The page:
I don't rank Drawing, even though that's a very important task for some people, because I'm not qualified to evaluate it; I can draw stick figures and collage art/"memes", but is the Apple Pencil super great? Maybe. What do the others have? No idea. Apparently MS reinstated MS Paint to their program store?

In hardware, I ignored e-ink readers because I find them unusable; a 2-4 second lag when flipping pages or trying to type anything is just unacceptable. We have cheap, low-power, high-refresh-rate LCD screens now, there's absolutely no benefit to e-ink. If you can stand it, fine, but I have no idea how to evaluate a thing I can't even look at.

(my table's not ideal because WordPress fights me; writing this in BBEdit/multimarkdown, I had the column labels rotated 90° with CSS, but for some reason WP positioned them wrong! I could render the HTML and paste that in, I guess, but then it's not easily editable later. And the margin of my site theme is a pain; I keep threatening to rewrite the style sheet entirely. Also, I'm aware there's colorblindness, but safe colors for them look awful to everyone else; so read the -r -y -g labels.)

Elder Scrolls is Offline on the Apple Silicon Mac

You'd think that with unlimited Microsoft money, ZOS could hire one Mac developer and buy a couple Macs mini M1 to build & test on.

Or as posted, they could just carry on as they have been: They haven't had any Mac developers in years, certainly never test on Mac, and never fix Mac bugs except by accident.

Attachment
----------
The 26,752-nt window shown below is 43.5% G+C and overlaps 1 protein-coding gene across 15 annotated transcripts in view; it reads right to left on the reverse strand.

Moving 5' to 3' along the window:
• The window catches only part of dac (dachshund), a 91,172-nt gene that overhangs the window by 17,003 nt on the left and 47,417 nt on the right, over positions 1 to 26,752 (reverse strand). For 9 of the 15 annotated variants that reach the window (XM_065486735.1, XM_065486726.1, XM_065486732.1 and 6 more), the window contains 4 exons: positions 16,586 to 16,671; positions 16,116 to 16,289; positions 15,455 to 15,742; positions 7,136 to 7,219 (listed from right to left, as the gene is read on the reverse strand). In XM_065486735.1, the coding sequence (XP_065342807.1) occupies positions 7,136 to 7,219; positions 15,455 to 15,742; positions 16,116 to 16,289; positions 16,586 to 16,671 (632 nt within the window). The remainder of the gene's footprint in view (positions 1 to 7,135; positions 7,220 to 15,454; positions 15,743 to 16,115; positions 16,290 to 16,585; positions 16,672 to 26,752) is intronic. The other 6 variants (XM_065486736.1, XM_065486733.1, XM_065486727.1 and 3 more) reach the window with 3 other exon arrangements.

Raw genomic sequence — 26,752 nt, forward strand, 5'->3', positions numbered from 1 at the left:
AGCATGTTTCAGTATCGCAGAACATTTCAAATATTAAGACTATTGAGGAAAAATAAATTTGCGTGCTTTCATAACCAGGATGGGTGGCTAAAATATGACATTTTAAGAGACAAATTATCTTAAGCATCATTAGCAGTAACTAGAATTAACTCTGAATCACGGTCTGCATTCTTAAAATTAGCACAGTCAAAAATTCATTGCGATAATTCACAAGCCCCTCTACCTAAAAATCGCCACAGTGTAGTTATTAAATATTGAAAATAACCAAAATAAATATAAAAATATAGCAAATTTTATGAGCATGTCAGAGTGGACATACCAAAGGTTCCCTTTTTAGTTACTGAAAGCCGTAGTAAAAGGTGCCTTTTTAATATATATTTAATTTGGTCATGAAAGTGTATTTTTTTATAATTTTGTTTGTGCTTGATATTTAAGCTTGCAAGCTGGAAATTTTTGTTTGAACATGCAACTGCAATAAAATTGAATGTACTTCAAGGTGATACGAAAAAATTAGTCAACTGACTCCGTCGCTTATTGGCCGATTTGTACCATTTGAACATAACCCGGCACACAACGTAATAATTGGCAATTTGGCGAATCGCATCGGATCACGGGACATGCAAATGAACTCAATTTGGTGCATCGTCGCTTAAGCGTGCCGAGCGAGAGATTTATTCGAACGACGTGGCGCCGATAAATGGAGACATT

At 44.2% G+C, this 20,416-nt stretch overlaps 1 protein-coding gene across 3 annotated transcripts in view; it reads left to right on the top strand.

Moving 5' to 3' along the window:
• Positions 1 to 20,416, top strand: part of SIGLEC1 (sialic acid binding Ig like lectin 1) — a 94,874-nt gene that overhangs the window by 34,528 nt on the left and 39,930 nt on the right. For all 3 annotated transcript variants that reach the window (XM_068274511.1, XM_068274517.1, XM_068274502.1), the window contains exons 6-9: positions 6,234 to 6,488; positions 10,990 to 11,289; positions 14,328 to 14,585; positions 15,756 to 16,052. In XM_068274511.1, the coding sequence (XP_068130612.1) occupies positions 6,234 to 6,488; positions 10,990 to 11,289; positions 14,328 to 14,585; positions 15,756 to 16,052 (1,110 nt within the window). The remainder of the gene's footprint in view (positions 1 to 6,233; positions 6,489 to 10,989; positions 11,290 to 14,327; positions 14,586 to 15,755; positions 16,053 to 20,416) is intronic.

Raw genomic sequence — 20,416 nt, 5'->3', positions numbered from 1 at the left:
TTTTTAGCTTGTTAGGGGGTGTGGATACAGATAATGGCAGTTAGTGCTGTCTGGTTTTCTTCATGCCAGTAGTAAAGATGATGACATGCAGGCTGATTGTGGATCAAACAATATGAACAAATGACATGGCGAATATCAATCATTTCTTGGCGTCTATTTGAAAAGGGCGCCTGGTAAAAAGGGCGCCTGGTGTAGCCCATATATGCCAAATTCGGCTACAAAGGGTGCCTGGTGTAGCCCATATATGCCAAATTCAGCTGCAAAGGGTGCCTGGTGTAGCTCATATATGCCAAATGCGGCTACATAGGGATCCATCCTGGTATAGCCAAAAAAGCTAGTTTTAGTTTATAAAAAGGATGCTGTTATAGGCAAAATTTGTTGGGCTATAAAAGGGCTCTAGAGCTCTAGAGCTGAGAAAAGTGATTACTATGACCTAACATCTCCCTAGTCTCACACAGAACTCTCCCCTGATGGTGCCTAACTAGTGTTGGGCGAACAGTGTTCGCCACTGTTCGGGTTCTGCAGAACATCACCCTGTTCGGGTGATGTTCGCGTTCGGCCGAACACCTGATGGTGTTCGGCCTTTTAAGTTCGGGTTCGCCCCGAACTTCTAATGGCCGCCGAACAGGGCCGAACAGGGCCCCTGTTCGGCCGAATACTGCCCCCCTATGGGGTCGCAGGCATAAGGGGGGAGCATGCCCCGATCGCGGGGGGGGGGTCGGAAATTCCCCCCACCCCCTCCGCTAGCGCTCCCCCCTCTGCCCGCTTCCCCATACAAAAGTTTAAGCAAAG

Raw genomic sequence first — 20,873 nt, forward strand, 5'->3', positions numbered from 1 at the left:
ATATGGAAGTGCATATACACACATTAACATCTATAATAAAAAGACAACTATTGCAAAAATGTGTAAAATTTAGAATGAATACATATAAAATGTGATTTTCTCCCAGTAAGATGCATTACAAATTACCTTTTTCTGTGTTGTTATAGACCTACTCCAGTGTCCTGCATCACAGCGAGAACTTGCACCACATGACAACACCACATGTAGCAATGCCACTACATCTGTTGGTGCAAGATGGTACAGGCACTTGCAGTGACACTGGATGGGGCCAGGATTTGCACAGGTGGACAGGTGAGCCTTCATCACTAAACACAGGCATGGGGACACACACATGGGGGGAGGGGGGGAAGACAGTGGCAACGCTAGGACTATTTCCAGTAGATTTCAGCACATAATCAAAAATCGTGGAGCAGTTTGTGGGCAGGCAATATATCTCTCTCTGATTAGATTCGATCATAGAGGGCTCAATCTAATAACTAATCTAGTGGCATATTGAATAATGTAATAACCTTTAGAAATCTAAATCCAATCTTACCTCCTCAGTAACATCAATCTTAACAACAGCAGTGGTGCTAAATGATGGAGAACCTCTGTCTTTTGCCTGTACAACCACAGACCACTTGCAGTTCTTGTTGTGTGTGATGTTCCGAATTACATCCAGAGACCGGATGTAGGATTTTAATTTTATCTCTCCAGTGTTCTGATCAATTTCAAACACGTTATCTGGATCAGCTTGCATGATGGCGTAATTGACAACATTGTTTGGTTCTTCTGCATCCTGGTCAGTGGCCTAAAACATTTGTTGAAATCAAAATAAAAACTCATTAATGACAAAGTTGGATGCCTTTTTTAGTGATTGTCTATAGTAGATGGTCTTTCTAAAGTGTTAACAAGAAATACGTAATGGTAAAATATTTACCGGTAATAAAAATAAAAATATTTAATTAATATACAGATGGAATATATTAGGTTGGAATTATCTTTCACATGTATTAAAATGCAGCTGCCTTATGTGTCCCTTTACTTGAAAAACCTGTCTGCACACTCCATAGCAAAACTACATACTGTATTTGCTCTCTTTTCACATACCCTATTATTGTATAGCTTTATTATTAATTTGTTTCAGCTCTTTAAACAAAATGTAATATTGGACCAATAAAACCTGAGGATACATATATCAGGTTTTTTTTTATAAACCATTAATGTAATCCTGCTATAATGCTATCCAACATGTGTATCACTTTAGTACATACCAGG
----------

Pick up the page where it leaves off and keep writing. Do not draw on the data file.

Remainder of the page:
Just a couple:

  • When you log in after a new patch, 50/50 odds you'll spin uncontrollably until you open Mac Security preferences and toggle control off and back on. For a couple years now!
  • They made a new character select background, which crashed the Mac if you dawdled there for 1-2 minutes, and didn't fix that for months.

Which is why I quit buying crowns, just ESO+ subscription. Now I guess I can cut that out, too.

So, after 6 years, well over $1000+ customer, I'll be in ESO only as a freebie until the next set of ARM Macs are out (I need slightly more than the M1 provides).

Not everyone is so short-sighted and incompetent:

While I'm often annoyed by/actively loathe Activision/Blizzard the company (as noted late last year), at least they support their customers and aren't too cheap to pay for a Mac developer or two. Guess I'm back to World of Warcraft.

Apple Silicon

  • Apple event: ♫ "The chime is back!"
    • Reasonably good summary of the new chips, and how Big Sur works with your old Intel applications.
    • Device coverage is very superficial, "it runs X specific app in Y time!" Well, if I haven't used Logic, is that good?
    • I know Apple will never show real benchmarks where they might not be best in everything, but I want to see real benchmarks.
    • I know Apple will never show real device teardowns, only silly 3D animations of flying parts, but I want to see real device teardowns.
    • ONE MORE THING! (Why is only John Hodgman back, but Justin Long was too good to be a Mac again?)
  • AnandTech review of A14, estimates of M1 covers some of what I want to see.